The Ukrainian garden

Spring has once again rolled around, and for many of us Ukrainians in the diaspora, that means it is time to get the garden in order and get planting underway. Coming as we do from a long line of tillers of the land, I would go as far as to say that it is probably embedded in our genetic makeup. As winter fades away, we are driven to get our hands dirty with turning over soil and sowing the seeds of produce that in centuries past kept our ancestors going through the bleakness of winter.

Of course, doing so in our modern age of large scale agriculture and the proliferation of well-stocked grocery stores everywhere might seem a little bit unnecessary and superfluous. Yet, we continue to do so, no longer out of necessity, but more as an homage to our traditions and to assuage some subconscious instinct that draws us to this communion with the fertility and bounteousness of Mother Earth.

Those traditions were strongly inculcated into us by our parents. No matter where they lived or how much or how little land they owned, they would always plant a garden. When I say garden, I don’t mean the standard modern suburban decorative plots consisting of mostly manicured lawns with some ornamental flowers on the fringes. Ukrainian gardens were functional and practical, intended to produce food in sufficient quantities to feed large families through the winter and spring. My mother always did indulge in planting some pretty flowers at the front of the house for decorative and esthetic purposes, but the back yard was totally dedicated to the intensive cultivation of fruits and vegetables.

I have tried to continue that tradition, albeit on a more modest scale, since I only have a small yard behind my house. My sister has a much larger backyard (and a much bigger “green thumb”), and her gardening efforts put mine to shame. The same is true of my brother, who lives out in the country and actually has some serious acreage. His gardening “hobby” has driven him to invest in a small garden tractor and an assortment of mechanized attachments that place his gardening efforts into a higher, almost semi-professional category.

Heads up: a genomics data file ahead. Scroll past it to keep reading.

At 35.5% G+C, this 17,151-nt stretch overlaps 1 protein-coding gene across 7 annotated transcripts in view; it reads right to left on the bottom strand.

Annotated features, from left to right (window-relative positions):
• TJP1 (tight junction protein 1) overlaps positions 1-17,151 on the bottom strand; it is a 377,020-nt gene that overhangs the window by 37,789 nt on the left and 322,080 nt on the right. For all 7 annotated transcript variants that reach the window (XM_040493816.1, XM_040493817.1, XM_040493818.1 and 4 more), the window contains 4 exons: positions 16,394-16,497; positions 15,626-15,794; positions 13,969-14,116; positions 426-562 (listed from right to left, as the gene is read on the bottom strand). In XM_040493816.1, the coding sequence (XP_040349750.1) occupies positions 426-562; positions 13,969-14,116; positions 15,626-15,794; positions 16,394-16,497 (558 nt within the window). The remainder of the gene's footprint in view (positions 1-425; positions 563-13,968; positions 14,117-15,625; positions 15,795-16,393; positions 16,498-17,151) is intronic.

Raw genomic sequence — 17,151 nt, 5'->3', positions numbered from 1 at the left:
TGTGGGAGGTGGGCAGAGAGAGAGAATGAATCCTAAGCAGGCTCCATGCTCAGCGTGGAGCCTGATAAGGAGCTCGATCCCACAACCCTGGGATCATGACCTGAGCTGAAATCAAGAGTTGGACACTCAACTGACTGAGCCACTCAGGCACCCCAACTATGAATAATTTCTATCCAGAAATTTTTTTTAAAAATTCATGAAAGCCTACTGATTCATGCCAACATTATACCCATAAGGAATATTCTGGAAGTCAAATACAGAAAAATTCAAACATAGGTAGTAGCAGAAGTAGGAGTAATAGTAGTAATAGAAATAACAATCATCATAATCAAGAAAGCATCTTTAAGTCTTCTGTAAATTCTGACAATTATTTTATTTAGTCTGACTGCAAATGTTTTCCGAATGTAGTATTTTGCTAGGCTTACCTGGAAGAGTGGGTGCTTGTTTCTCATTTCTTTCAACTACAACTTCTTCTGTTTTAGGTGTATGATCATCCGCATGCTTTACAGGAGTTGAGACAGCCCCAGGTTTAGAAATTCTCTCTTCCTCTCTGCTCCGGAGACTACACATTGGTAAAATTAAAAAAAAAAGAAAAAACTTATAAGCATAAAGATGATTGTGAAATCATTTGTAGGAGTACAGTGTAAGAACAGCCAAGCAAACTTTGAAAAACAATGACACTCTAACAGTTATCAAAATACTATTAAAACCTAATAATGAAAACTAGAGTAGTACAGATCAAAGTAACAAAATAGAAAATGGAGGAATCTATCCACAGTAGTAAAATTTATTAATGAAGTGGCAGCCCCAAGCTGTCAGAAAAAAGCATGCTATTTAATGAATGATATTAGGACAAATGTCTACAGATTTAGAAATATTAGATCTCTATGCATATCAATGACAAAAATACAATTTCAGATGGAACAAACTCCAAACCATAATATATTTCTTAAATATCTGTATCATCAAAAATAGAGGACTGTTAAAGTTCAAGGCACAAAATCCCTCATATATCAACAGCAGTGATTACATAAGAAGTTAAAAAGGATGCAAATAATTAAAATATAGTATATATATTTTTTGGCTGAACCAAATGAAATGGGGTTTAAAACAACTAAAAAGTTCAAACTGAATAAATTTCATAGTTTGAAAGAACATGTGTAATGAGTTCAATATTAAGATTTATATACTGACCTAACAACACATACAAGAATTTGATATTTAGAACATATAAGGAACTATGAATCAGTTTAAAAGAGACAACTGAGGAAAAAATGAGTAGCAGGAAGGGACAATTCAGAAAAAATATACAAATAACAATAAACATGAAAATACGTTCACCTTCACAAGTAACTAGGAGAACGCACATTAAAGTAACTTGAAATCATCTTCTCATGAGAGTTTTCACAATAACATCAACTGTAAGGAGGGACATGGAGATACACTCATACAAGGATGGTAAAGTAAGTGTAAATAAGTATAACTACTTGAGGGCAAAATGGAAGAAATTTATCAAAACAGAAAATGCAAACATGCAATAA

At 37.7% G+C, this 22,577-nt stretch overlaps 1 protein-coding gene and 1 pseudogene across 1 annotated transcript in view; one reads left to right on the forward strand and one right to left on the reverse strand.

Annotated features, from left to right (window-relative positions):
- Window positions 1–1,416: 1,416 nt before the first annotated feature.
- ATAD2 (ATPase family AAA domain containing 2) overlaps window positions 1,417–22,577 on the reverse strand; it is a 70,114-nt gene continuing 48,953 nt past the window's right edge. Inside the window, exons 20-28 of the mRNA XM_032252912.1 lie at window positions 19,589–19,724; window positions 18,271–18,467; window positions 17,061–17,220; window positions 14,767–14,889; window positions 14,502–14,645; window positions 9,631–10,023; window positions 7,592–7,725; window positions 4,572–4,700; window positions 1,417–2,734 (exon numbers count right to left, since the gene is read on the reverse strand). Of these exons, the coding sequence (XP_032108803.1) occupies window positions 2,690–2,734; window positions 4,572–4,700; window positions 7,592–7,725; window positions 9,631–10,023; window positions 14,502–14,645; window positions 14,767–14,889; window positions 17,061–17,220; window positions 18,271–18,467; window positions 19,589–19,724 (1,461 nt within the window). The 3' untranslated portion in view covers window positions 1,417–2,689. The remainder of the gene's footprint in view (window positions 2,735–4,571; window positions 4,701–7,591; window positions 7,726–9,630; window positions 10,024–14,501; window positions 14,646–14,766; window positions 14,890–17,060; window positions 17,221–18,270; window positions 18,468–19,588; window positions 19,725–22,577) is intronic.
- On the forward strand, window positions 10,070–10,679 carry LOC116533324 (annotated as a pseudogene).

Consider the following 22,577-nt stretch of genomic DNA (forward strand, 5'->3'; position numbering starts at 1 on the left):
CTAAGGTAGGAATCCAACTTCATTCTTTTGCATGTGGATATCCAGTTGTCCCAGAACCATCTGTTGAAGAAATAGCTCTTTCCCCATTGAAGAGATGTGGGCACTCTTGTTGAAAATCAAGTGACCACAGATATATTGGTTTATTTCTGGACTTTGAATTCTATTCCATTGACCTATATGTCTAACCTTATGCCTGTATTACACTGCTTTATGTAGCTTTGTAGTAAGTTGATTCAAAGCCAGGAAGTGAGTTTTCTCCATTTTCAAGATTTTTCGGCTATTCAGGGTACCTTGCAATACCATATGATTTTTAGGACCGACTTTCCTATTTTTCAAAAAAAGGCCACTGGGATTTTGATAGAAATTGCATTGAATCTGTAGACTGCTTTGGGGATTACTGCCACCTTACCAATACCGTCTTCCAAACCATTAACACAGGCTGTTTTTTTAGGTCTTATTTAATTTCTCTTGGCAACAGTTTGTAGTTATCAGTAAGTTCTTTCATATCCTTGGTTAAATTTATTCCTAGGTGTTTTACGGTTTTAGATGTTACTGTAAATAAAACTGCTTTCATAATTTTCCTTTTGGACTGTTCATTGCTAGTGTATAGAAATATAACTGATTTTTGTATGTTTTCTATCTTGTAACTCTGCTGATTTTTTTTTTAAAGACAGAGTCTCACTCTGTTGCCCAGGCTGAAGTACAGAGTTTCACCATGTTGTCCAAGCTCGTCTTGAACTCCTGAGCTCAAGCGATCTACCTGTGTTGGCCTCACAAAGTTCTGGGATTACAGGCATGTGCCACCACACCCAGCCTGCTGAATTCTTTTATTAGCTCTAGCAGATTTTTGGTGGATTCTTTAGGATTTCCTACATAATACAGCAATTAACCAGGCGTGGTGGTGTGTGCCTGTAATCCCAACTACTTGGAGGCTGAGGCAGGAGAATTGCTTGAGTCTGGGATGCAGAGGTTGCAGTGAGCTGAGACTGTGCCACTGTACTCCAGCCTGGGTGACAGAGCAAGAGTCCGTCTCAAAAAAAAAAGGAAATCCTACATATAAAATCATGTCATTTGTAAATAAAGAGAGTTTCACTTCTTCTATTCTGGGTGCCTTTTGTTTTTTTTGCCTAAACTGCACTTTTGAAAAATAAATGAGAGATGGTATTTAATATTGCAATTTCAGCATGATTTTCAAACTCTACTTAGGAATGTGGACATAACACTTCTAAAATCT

Nonetheless, I take great pride and derive no small measure of satisfaction in my own humble garden, which until this year consisted of a plot of land measuring approximately two metres by six metres in size. This spring, I have decided to expand it and am doubling it in size, as well as increasing the varieties of things I will be planting in it. It will still fall short of what my parents used to cultivate, but I am content to remain in their shadow.
What they chose to grow was determined by the basic elements of the typical Ukrainian culinary repertoire. There were certain mandatory items – onions, garlic, potatoes, carrots, beets, cucumbers, cabbage, peas, beans, dill, peppers and horseradish. If there was room and the inclination, other optional choices could be included such as tomatoes, melons, turnips, strawberries, pumpkins, raspberries and eggplants. If there was room, various fruit trees were planted, with apples, pears, cherries and plums being favourite choices.

My own garden reflects more modest ambitions. Typically, I have planted garlic, onions, a number of varieties of tomatoes, some salad greens, basil and some hot peppers. This year I will be adding beets, peas and beans. I have made valiant attempts to grow horseradish in past years, but for some unexplainable reason, it has spurned all my best efforts. It has become a source of great amusement for my cousin Hryts in Pidkamin, who is a master at producing outstanding horseradish. He insists I am missing the essential chromosome in my genes that is required to properly grow horseradish.

Be that as it may, this past week, I retrieved my shovel, hoe, rake and wheelbarrow from the garage and broke ground for a new planting season. As we are still experiencing some freezing temperatures overnight, I have planted a variety of seeds in small planter boxes that line the window sills inside my house. These I water and tend to each day, being rewarded by seeing small green shoots peeping out of the soil. Soon it will be time to transplant them into the garden in my back yard, which is being prepared by shovel and muscle power and the application of copious amounts of composted manure.

And so another growing cycle begins, following an ageless pattern that stretches back into the distant past when our ancestors first forsook the hunter-gatherer lifestyle in favour of settling down in one place and developed agriculture. I am glad to be part of that continuum.